HomeNewsFacebook Kills Celebrities. Sort of.

Facebook Kills Celebrities. Sort of.

The other night, I was scrolling through Facebook as usual when all of the sudden I saw it. I couldn’t believe it. Was it true? Of course it was—everything on the internet is real.

Morgan Freeman was dead.

This came to me as a complete shock as I hadn’t seen anything on the news earlier that day or heard the people in the streets wailing and mourning the loss of the great voice. But alas, Facebook said it all. That is, until I really checked it out.

Turns out, Mr. Freeman was alive and well, to my relief. It was all a hoax. However, in my queries, I did discover something a little more disturbing.

Apparently, there is a trend appearing  now on Facebook and Twitter where idiots with a lot of followers say a famous celebrity has passed away. With a simple hash tag that says “#ripmorganfreeman” or the like, a rumor that huge can spread like wild fire.

And Morgan Freeman isn’t the only celebrity to meet his untimely death by social media. In the past month, Bill Cosby, Tony Danza, Eddie Murphy, and Adam Sandler have all bitten the cyber-space dust. As soon as their reps hear of it, they rush to the scene of the crime for some major damage control.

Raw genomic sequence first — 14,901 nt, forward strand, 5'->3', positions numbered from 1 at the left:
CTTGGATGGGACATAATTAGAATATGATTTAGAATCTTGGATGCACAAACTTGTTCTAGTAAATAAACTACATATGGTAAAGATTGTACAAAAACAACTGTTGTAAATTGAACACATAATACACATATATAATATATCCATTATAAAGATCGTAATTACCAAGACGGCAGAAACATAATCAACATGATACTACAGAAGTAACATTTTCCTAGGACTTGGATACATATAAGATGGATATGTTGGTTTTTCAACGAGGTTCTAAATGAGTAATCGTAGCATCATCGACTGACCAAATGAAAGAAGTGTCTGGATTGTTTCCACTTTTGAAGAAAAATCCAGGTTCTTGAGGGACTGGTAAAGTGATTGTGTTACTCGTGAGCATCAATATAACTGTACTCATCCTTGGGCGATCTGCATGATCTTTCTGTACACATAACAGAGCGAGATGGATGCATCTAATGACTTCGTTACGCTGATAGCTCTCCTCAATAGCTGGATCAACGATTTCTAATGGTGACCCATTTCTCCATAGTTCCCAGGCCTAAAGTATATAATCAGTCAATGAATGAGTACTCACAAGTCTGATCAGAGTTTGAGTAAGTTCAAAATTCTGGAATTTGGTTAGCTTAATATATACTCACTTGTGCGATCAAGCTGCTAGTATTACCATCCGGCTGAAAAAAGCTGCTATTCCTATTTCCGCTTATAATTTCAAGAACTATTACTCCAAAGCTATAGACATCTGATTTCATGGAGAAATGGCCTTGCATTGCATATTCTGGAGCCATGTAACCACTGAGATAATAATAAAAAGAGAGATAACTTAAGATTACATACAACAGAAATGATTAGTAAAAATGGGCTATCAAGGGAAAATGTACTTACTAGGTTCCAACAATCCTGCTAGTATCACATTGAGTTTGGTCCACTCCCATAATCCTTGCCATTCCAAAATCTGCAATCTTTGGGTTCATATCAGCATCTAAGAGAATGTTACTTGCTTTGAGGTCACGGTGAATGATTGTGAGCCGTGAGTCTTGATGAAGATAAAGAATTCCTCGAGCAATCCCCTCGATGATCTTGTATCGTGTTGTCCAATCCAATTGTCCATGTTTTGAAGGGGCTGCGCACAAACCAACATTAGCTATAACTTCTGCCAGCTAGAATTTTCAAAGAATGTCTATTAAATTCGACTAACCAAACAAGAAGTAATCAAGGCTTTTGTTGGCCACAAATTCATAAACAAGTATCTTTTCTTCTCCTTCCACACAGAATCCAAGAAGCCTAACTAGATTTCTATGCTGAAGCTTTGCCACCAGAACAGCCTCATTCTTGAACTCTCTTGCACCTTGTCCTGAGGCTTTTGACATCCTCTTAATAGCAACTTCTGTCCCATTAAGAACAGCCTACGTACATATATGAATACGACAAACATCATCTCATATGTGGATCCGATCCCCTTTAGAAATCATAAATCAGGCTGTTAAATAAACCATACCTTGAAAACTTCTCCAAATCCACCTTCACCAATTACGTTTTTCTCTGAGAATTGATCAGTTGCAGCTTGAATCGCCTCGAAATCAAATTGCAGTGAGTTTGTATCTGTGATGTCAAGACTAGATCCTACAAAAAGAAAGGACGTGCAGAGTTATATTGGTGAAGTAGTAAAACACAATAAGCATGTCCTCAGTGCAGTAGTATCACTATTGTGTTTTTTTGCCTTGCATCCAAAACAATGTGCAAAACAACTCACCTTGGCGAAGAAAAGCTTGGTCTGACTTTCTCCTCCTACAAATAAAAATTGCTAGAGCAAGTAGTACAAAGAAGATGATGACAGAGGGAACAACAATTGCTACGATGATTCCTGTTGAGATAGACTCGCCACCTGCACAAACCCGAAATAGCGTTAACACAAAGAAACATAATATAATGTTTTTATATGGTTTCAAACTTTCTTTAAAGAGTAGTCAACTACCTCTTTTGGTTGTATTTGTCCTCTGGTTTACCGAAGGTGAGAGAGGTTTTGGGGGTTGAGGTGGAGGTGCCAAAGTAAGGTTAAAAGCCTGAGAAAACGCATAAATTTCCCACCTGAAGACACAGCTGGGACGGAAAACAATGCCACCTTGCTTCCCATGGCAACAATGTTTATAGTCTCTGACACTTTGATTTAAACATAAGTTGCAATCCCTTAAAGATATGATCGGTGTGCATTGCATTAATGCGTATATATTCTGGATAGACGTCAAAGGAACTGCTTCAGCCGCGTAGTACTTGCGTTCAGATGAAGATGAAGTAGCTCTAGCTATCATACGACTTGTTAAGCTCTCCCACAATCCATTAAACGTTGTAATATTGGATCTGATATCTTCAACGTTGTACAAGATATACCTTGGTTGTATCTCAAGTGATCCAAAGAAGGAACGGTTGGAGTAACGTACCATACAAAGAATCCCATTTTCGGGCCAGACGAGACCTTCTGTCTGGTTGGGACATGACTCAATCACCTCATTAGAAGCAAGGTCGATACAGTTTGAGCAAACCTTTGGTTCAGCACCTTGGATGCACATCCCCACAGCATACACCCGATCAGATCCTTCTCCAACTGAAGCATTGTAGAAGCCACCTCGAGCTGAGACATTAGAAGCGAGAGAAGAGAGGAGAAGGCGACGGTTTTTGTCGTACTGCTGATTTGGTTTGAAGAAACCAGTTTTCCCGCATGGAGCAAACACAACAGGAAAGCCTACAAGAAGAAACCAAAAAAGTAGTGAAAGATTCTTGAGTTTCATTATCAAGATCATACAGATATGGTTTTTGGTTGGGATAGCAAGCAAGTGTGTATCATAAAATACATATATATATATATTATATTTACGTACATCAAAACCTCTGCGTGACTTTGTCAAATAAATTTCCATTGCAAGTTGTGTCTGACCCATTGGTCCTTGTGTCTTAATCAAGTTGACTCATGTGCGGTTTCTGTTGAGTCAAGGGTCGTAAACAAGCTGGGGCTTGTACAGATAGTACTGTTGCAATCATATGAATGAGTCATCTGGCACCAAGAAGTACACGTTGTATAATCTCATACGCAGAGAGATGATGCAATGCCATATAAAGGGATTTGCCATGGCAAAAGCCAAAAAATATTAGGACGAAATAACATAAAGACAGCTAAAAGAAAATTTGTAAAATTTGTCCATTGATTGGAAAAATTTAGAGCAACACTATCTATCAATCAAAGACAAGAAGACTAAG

It bewilders me why people would even start this crap. Have we really run out of things to do on the internet? It’s sick to even lie about somebody’s death, but when millions of people know them, you just look like a jerk.

We’ve already established that celebrities aren’t real people—eh, hem—but it doesn’t mean they don’t have feelings. Granted, if I were one of them, I would take the opportunity to pull the biggest practical joke on the world and show back up in a year or so. If that doesn’t make you a legend, I don’t know what will.

This whole stunt just goes to show you that Facebook or Twitter can say anything, and more than likely, people will believe you. How else do you think the Kony 2012 fiasco blew up?

Faking your death is never funny. Unless you’re Andy Kaufman, in which case the joke is still on us.

Taylor Griffin
Managing Editor

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